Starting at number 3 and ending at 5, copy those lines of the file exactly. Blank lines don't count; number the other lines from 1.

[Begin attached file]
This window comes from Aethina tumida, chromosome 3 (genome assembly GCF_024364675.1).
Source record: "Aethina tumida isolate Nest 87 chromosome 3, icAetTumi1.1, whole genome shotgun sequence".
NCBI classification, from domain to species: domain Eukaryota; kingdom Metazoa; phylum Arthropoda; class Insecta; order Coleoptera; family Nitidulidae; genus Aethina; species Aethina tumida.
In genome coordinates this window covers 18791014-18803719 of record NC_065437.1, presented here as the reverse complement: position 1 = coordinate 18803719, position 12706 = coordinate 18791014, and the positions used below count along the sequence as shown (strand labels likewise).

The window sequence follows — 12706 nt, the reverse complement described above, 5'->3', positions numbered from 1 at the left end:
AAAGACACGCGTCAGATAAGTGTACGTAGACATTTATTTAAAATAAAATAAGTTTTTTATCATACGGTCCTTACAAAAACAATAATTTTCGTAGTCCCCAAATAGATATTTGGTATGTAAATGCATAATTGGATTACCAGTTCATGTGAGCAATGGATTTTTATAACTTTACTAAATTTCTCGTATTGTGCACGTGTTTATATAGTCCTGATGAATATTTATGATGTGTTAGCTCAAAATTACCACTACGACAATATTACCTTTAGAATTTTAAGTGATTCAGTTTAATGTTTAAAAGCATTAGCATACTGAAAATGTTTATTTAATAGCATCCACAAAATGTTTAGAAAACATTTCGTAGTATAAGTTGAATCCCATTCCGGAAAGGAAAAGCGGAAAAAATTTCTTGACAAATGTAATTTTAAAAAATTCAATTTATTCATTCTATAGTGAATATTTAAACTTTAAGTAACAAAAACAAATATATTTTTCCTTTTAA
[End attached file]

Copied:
NCBI classification, from domain to species: domain Eukaryota; kingdom Metazoa; phylum Arthropoda; class Insecta; order Coleoptera; family Nitidulidae; genus Aethina; species Aethina tumida.
In genome coordinates this window covers 18791014-18803719 of record NC_065437.1, presented here as the reverse complement: position 1 = coordinate 18803719, position 12706 = coordinate 18791014, and the positions used below count along the sequence as shown (strand labels likewise).

The window sequence follows — 12706 nt, the reverse complement described above, 5'->3', positions numbered from 1 at the left end: